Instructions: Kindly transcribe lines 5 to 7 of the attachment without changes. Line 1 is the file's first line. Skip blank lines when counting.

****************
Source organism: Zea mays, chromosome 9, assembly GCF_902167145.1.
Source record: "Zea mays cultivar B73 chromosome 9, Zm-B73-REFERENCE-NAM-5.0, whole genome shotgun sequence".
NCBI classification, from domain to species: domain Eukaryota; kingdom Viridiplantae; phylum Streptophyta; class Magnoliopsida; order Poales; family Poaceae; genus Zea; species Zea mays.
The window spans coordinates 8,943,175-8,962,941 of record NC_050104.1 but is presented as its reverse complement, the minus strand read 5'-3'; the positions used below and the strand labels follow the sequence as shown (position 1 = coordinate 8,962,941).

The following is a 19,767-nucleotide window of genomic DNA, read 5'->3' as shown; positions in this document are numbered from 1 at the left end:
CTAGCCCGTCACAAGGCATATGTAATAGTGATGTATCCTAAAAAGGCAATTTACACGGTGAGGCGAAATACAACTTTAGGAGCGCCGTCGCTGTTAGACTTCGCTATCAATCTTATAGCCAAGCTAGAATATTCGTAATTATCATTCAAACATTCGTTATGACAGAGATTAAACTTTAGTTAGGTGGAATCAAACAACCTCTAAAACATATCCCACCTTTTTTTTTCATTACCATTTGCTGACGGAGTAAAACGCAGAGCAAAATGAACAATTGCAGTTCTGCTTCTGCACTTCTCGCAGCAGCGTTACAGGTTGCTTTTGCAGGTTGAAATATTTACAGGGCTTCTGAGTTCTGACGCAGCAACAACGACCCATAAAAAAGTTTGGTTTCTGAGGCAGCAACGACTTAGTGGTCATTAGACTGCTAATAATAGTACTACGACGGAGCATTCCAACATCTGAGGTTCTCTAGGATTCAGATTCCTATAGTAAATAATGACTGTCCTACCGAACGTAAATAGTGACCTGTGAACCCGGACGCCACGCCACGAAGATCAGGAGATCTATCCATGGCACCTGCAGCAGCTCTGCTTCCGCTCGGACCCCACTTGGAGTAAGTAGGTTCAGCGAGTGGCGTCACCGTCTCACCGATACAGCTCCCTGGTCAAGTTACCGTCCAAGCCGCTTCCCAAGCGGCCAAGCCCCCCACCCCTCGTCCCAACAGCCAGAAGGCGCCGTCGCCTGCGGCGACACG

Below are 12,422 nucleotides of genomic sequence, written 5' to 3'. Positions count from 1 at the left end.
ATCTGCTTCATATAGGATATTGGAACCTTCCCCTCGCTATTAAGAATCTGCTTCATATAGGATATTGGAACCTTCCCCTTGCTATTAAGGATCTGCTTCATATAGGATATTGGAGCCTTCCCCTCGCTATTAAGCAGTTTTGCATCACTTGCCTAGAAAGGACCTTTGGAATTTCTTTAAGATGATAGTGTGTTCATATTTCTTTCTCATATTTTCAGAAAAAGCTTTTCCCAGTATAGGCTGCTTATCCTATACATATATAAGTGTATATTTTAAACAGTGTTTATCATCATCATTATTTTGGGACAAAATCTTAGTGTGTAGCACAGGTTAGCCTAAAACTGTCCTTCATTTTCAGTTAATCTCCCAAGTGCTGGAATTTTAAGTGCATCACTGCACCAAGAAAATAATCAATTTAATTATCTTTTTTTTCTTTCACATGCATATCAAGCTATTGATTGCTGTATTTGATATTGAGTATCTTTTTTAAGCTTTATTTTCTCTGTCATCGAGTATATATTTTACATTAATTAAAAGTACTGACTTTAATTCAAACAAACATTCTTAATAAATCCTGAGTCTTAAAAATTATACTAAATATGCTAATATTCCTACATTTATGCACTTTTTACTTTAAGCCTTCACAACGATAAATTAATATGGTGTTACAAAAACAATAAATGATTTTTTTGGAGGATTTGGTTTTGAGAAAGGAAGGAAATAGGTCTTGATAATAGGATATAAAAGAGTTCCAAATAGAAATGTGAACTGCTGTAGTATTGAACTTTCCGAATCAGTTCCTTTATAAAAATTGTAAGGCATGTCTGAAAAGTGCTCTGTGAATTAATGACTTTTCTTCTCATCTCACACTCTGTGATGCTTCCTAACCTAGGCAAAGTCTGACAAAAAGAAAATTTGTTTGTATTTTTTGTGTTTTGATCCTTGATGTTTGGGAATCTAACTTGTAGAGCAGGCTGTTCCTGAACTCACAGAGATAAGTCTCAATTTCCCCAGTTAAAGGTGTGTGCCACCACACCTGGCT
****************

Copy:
The following is a 19,767-nucleotide window of genomic DNA, read 5'->3' as shown; positions in this document are numbered from 1 at the left end:
CTAGCCCGTCACAAGGCATATGTAATAGTGATGTATCCTAAAAAGGCAATTTACACGGTGAGGCGAAATACAACTTTAGGAGCGCCGTCGCTGTTAGACTTCGCTATCAATCTTATAGCCAAGCTAGAATATTCGTAATTATCATTCAAACATTCGTTATGACAGAGATTAAACTTTAGTTAGGTGGAATCAAACAACCTCTAAAACATATCCCACCTTTTTTTTTCATTACCATTTGCTGACGGAGTAAAACGCAGAGCAAAATGAACAATTGCAGTTCTGCTTCTGCACTTCTCGCAGCAGCGTTACAGGTTGCTTTTGCAGGTTGAAATATTTACAGGGCTTCTGAGTTCTGACGCAGCAACAACGACCCATAAAAAAGTTTGGTTTCTGAGGCAGCAACGACTTAGTGGTCATTAGACTGCTAATAATAGTACTACGACGGAGCATTCCAACATCTGAGGTTCTCTAGGATTCAGATTCCTATAGTAAATAATGACTGTCCTACCGAACGTAAATAGTGACCTGTGAACCCGGACGCCACGCCACGAAGATCAGGAGATCTATCCATGGCACCTGCAGCAGCTCTGCTTCCGCTCGGACCCCACTTGGAGTAAGTAGGTTCAGCGAGTGGCGTCACCGTCTCACCGATACAGCTCCCTGGTCAAGTTACCGTCCAAGCCGCTTCCCAAGCGGCCAAGCCCCCCACCCCTCGTCCCAACAGCCAGAAGGCGCCGTCGCCTGCGGCGACACG

Below are 12,422 nucleotides of genomic sequence, written 5' to 3'. Positions count from 1 at the left end.